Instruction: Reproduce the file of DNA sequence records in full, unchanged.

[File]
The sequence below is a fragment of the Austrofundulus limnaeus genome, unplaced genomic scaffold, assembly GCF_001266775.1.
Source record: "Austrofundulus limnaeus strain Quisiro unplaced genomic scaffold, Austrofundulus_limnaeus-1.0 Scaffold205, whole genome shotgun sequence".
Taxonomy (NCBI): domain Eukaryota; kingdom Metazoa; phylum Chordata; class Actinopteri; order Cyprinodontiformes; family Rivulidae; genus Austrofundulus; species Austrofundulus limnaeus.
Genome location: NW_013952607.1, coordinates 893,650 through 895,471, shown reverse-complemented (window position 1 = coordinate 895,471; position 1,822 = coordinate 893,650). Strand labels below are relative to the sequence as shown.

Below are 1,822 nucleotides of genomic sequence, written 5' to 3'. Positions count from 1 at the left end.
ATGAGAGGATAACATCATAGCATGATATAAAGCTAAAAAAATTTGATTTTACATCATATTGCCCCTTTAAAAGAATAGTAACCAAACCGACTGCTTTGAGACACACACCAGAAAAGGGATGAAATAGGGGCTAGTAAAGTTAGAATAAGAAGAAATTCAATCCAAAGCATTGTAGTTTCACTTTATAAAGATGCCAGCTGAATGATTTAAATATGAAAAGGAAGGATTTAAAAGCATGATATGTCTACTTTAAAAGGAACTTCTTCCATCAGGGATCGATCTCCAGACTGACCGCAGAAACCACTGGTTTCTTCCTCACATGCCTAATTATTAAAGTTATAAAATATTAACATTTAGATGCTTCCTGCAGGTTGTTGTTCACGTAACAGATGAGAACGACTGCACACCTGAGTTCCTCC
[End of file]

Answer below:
The sequence below is a fragment of the Austrofundulus limnaeus genome, unplaced genomic scaffold, assembly GCF_001266775.1.
Source record: "Austrofundulus limnaeus strain Quisiro unplaced genomic scaffold, Austrofundulus_limnaeus-1.0 Scaffold205, whole genome shotgun sequence".
Taxonomy (NCBI): domain Eukaryota; kingdom Metazoa; phylum Chordata; class Actinopteri; order Cyprinodontiformes; family Rivulidae; genus Austrofundulus; species Austrofundulus limnaeus.
Genome location: NW_013952607.1, coordinates 893,650 through 895,471, shown reverse-complemented (window position 1 = coordinate 895,471; position 1,822 = coordinate 893,650). Strand labels below are relative to the sequence as shown.

Below are 1,822 nucleotides of genomic sequence, written 5' to 3'. Positions count from 1 at the left end.
ATGAGAGGATAACATCATAGCATGATATAAAGCTAAAAAAATTTGATTTTACATCATATTGCCCCTTTAAAAGAATAGTAACCAAACCGACTGCTTTGAGACACACACCAGAAAAGGGATGAAATAGGGGCTAGTAAAGTTAGAATAAGAAGAAATTCAATCCAAAGCATTGTAGTTTCACTTTATAAAGATGCCAGCTGAATGATTTAAATATGAAAAGGAAGGATTTAAAAGCATGATATGTCTACTTTAAAAGGAACTTCTTCCATCAGGGATCGATCTCCAGACTGACCGCAGAAACCACTGGTTTCTTCCTCACATGCCTAATTATTAAAGTTATAAAATATTAACATTTAGATGCTTCCTGCAGGTTGTTGTTCACGTAACAGATGAGAACGACTGCACACCTGAGTTCCTCC